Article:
“It takes time for us to participate in it, but there is a value add to the practice and to us. How will it impact us in the future? A lot of this is uncharted territory. But I’m sure that more value and emphasis and scrutiny are going to be placed on available data for practices or individual surgeons. It could be looking at complication rates for doctors, what percentage of the time they are encountering a situation where they’re doing an unplanned vitrectomy — things like that may really come into play, potentially,” she said.

Right now, most U.S. ophthalmologists are participating in the IRIS Registry, which makes it a valuable tool, Michael F. Chiang, MD, of Oregon Health and Science University, said.

The value of the registry lies in its vast amount of data and its potential to identify associations among ophthalmologic diseases, understanding how ophthalmologists around the country treat certain diseases and what may happen during rare events, he said.

Michael F. Chiang

“We can do that now on a scale that has never been practical before. We can look at relationships, trends, what bad outcomes are associated with what complications. For new devices, from a post-market surveillance perspective, what are the complications associated with them? That’s something that is unprecedented right now, to be able to do that. We have a lot of public health and public policy issues that can be examined with this big data,” he said.


The future of registries

Chiang pointed to the results of the Framingham Heart Study, the groundbreaking study that began in 1948 with 5,209 patients from Framingham, Massachusetts. The study’s findings were the first ever published on what increases a patient’s cardiovascular risk.

The first enrolled patients were studied and followed for a decade, with new generations of patients still being enrolled and evaluated today. However, with the massive amounts of data now available, such as with the ophthalmology registries, the role of such long and expensive studies may be evolving. In addition, registries can help accelerate recruitment of patients for clinical trials involving promising treatments, Chiang said.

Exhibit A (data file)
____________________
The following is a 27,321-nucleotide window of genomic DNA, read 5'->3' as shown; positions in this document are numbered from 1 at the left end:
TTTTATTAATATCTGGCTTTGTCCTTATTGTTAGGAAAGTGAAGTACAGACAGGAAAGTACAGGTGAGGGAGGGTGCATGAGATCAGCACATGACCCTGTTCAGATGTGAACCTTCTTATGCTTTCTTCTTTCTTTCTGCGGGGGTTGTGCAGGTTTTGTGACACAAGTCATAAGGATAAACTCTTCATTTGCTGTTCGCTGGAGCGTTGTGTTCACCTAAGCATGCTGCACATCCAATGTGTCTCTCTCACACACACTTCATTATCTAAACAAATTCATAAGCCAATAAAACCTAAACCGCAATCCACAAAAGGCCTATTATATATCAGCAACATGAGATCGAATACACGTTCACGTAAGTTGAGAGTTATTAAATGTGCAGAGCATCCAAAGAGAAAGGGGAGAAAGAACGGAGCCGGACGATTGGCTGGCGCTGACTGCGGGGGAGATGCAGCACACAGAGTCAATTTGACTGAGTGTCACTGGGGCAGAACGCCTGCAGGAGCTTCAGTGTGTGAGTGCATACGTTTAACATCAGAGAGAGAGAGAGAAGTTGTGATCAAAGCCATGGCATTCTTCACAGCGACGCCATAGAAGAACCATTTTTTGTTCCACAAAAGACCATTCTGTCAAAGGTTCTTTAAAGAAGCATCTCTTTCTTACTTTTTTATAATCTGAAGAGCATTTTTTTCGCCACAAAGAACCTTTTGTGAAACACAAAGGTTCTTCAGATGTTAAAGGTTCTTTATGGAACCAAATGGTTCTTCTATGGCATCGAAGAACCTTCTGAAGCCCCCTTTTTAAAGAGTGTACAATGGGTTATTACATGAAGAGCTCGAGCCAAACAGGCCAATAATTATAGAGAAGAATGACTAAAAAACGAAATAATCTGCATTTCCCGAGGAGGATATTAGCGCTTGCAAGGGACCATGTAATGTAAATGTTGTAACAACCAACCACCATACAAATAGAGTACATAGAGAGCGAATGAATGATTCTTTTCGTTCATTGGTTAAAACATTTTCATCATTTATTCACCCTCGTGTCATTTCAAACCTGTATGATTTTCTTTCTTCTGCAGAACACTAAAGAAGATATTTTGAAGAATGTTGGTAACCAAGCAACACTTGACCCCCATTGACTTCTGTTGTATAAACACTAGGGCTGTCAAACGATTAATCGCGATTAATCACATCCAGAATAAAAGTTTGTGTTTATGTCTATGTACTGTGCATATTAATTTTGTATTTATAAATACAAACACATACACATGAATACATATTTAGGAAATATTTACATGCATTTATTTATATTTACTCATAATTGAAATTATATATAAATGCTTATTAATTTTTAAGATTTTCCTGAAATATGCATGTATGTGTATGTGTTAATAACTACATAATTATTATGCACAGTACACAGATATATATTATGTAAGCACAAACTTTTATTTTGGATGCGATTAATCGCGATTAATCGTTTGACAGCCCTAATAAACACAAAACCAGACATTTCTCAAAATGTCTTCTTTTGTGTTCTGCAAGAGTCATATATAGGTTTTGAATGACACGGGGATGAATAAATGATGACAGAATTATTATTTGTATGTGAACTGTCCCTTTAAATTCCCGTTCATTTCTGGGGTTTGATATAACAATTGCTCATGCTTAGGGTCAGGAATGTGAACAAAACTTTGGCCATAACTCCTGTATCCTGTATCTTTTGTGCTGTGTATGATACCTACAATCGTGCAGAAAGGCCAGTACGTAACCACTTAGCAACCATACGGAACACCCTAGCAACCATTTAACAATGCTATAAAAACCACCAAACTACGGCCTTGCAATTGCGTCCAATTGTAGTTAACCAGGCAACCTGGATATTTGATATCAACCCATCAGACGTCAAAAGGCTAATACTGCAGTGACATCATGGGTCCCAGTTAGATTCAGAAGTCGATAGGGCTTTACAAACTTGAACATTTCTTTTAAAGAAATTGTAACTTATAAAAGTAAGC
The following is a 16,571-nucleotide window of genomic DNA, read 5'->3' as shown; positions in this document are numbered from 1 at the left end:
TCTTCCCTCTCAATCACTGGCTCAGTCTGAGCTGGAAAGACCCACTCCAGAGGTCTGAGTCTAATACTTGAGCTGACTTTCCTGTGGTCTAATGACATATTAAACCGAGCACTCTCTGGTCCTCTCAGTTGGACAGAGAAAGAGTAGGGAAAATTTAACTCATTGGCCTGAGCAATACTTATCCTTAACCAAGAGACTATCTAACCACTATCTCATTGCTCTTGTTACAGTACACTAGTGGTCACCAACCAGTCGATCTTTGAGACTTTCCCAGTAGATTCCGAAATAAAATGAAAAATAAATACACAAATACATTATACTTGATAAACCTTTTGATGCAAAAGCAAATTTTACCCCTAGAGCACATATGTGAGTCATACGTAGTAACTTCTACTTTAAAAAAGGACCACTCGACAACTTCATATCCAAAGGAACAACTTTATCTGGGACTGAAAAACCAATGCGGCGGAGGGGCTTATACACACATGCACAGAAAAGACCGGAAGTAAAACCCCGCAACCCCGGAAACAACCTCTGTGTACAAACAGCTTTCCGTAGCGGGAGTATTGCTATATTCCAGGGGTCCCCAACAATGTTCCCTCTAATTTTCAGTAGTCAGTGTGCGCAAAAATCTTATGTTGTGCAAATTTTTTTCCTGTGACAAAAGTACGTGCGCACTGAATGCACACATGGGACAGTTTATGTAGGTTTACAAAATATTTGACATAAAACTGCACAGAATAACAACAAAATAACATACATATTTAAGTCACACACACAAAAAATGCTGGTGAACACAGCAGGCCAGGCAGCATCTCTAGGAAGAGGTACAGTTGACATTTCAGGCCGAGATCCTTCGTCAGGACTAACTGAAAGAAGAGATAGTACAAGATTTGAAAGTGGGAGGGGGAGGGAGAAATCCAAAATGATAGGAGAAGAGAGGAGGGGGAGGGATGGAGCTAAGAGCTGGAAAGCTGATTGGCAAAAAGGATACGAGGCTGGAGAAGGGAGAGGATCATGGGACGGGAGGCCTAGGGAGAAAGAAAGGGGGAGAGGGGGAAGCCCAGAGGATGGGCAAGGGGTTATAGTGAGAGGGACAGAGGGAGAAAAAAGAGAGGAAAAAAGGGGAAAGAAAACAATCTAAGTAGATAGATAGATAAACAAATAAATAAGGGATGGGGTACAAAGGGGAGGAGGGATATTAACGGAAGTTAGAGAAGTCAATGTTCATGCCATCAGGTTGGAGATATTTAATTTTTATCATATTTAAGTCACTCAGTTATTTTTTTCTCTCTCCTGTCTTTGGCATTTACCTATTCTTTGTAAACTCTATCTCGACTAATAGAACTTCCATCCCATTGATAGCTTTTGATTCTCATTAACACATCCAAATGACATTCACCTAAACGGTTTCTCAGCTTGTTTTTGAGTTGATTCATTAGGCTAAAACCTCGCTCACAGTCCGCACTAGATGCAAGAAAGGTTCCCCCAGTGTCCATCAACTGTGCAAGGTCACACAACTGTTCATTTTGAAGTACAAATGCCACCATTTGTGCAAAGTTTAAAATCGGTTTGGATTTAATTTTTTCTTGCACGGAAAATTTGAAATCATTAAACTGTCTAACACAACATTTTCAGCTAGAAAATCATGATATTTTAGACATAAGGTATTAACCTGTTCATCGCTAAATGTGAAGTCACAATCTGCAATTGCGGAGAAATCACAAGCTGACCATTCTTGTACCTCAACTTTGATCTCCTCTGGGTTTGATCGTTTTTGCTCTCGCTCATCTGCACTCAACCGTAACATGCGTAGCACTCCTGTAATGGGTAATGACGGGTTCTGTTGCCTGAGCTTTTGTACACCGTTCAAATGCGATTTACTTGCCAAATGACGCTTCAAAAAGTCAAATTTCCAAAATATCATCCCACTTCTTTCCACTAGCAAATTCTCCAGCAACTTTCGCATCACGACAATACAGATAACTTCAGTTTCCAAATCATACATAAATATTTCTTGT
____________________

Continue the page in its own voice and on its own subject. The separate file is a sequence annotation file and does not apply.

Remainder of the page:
“Hopefully with big data we’re going to move into an era where it doesn’t always take decades and tens of millions of dollars to identify those types of associations for eye disease. Hopefully because of things like the IRIS Registry we’ll be able to identify those associations much faster because we have these large-scale data repositories. There will always be a role for clinical trials, and as a field maybe we can identify those associations faster and test the more promising ones using clinical trials. I think that’s going to be one of the things, the rate of discovering knowledge, that will hopefully increase a lot faster. It’s what makes things really exciting in the field of ophthalmology overall,” he said.

In addition, the possibility of combining ophthalmology registries with registries from other specialties to better understand how eye disease relates to systemic disease is an exciting opportunity, he said.

Several studies have been published showing the benefits of the ophthalmology registries. During the Edward Jackson Memorial Lecture at the 2015 annual meeting of the American Academy of Ophthalmology, Anne L. Coleman, MD, noted that big data drawing on Medicare claims and the IRIS Registry can help ophthalmologists identify areas for quality improvement. By evaluating outcomes and complication rates in these big data sets, Coleman said they can provide better guidance and benchmarks to improve the quality of cataract surgery and other eye care procedures.

For example, a review of the IRIS Registry from 2013 to 2014 showed 18.3% of eyes 1 month after cataract surgery had visual acuity worse than 20/40. By analyzing these patients and noting similar trends and complications, ophthalmologists can learn from these outcomes and improve the quality of visual acuity in patients undergoing cataract surgery in the future.

Medical devices gather data

Ophthalmology medical device representatives are also designing devices to gather data from procedures and help guide surgeons with difficult cases. Carl Zeiss Meditec has more than 1 billion images captured from its imaging devices, all of which can be used to establish normative glaucoma and retina data, Andrew I. Chang, head of global sales, ophthalmic devices, at Carl Zeiss Meditec, said. Chang recently spoke on the topic of big data at the OCTANe Ophthalmology Technology Summit in Newport Beach, California.